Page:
With his new collection of bags designed for Colombo, Arik Levy talks about his eclectic design approach that contaminates knowledge and disciplines

Arik Levy’s personality in design is rather like his monolithic sculptures: it has a very compact, solid and clearly defined soul, but expresses itself in every case with different facets that give each project an identity in its own right.

Trained at the Art Center Europe in Switzerland, Arik considers himself essentially an artist, but he does not hesitate to venture into the most varied fields, ranging from sculpture to installations, product design and set design for contemporary dance and opera.

In fact, one of his works in progress is a medical device for post-surgical care for kidney stones.

Although his stylistic code is clearly recognizable, his distinctive feature lies in his approach to thought, which leads him to reject any specialized logic and to cope with the most disparate challenges.

I’m interested in learning something different every time,” says the artist-designer.

“Taking knowledge from one industry to another. Mingling things and ideas that can work together. Giving each work a value that enables it to stand out, and avoiding the standardized approach that dominates so many creative fields today.”

One of his latest projects is an exclusive capsule collection of bags designed for Colombo, a Milan-based luxury brand specializing in leather accessories.

Arik Levy’s Sculptural Collection has a twofold interpretation: it includes the creation of a new model, the Sculptural Bag, and a revisitation of Dione, an iconic model of the Maison.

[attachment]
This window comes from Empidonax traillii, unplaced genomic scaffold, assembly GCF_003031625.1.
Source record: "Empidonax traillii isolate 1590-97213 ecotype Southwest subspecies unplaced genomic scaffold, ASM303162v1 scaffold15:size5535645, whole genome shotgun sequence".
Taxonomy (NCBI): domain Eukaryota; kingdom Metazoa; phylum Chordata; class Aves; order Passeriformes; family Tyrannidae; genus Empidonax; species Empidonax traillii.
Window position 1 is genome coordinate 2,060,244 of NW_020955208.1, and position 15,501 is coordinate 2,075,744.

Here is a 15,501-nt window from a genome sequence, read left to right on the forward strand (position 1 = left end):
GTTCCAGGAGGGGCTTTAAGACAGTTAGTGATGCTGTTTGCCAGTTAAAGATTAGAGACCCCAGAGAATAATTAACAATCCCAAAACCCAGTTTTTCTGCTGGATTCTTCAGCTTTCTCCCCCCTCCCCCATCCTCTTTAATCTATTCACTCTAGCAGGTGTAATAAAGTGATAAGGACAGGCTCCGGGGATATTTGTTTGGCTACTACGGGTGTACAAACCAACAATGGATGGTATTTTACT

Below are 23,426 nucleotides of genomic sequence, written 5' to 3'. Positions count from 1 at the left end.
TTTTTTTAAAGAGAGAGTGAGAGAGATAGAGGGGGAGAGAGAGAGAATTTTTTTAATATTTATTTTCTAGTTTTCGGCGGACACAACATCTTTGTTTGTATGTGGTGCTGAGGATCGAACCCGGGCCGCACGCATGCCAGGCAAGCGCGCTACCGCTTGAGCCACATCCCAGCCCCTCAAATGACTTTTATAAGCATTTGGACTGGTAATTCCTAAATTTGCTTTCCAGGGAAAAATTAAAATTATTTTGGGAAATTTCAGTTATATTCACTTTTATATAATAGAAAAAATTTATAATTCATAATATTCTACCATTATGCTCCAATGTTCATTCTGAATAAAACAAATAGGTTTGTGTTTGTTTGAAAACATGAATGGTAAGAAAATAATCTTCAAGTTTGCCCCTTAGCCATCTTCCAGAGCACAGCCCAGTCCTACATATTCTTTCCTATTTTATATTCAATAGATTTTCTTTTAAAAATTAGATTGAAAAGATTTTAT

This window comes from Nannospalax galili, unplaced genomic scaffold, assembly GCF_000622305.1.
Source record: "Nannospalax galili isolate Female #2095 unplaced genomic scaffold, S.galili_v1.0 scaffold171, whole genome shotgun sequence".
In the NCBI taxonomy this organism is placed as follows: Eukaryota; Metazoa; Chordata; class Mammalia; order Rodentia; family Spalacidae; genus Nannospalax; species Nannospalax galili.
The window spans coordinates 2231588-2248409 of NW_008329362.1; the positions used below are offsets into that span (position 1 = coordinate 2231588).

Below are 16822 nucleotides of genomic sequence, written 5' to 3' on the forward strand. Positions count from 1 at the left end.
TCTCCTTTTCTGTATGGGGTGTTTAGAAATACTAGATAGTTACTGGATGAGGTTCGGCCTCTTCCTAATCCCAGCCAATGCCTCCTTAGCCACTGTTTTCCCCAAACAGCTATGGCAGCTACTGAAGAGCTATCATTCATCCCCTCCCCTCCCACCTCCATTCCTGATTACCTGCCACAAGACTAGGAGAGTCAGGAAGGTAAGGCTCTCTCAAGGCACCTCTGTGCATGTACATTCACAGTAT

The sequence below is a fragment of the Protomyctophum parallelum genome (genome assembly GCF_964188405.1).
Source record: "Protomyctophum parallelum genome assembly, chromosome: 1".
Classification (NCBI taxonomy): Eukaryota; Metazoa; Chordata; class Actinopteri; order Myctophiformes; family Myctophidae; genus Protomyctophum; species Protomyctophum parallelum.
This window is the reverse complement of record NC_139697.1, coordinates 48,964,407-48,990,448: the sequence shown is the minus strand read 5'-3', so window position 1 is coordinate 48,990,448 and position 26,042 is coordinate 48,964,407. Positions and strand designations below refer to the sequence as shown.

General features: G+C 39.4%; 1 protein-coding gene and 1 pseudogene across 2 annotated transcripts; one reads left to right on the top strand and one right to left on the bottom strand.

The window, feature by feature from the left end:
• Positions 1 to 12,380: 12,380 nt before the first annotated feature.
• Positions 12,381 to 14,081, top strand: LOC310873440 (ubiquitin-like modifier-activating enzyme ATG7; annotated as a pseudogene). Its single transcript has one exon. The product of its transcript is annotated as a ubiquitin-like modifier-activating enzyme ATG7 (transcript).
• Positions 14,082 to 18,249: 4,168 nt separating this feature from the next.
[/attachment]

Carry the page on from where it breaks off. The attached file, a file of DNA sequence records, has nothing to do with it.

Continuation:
The former draws inspiration from the artist’s sculptural work. It is a notably compact volume, with asymmetrical and angular forms created by a work of material subtraction related to the well-known series of Rock sculptures.

The second comes from an explicit process of fusion that engrafts the figurative elements of the Rock, Rock Growth and Fixing Nature series onto the crocodile skin of the Dione model.

The result is a collectible art bag, also available with a special 14-karat gold handle that reproduces a section of the Facet sculpture.

“I’ve projected my artistic world onto objects that represent luxury and high craftsmanship,” comments Levy. “I wanted to give a new, more contemporary vision to Colombo’s heritage and classical quality. This was not a self-referential operation. If I want to talk about myself, I do it through my artworks.

Rather, I wanted to create a match, one between art and fashion, that would produce an unprecedented result, different from anything that already exists.

Projects for companies must always give precise answers to the clients’ needs and enable them to grow. To design the Sculptural Collection, I had to work with the skilled master craftworkers who cut the leather and make the bags.

I figured out what I could do and what my limits would be. I also realized that crocodile skin scales resemble the facets of my prismatic sculptures. I felt deeply attuned to this material, which I loved to understand and work with. Once again, I had the chance to discover something new.”